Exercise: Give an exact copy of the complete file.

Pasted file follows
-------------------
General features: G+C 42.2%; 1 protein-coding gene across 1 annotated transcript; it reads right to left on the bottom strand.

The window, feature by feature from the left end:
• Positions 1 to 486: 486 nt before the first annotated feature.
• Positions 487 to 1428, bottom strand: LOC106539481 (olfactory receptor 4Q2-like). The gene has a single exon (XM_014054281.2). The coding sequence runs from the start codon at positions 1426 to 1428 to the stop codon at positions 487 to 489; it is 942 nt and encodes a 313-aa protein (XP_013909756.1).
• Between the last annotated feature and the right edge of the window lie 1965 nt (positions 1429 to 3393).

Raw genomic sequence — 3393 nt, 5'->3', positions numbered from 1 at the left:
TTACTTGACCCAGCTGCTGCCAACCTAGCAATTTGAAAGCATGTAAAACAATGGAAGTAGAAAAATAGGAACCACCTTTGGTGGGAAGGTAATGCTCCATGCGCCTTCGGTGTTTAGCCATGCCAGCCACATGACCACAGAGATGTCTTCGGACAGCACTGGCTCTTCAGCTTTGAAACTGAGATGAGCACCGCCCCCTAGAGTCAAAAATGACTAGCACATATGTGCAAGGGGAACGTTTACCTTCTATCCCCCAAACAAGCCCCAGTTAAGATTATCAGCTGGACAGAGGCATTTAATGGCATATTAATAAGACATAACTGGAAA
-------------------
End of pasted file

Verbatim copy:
General features: G+C 42.2%; 1 protein-coding gene across 1 annotated transcript; it reads right to left on the bottom strand.

The window, feature by feature from the left end:
• Positions 1 to 486: 486 nt before the first annotated feature.
• Positions 487 to 1428, bottom strand: LOC106539481 (olfactory receptor 4Q2-like). The gene has a single exon (XM_014054281.2). The coding sequence runs from the start codon at positions 1426 to 1428 to the stop codon at positions 487 to 489; it is 942 nt and encodes a 313-aa protein (XP_013909756.1).
• Between the last annotated feature and the right edge of the window lie 1965 nt (positions 1429 to 3393).

Raw genomic sequence — 3393 nt, 5'->3', positions numbered from 1 at the left:
TTACTTGACCCAGCTGCTGCCAACCTAGCAATTTGAAAGCATGTAAAACAATGGAAGTAGAAAAATAGGAACCACCTTTGGTGGGAAGGTAATGCTCCATGCGCCTTCGGTGTTTAGCCATGCCAGCCACATGACCACAGAGATGTCTTCGGACAGCACTGGCTCTTCAGCTTTGAAACTGAGATGAGCACCGCCCCCTAGAGTCAAAAATGACTAGCACATATGTGCAAGGGGAACGTTTACCTTCTATCCCCCAAACAAGCCCCAGTTAAGATTATCAGCTGGACAGAGGCATTTAATGGCATATTAATAAGACATAACTGGAAA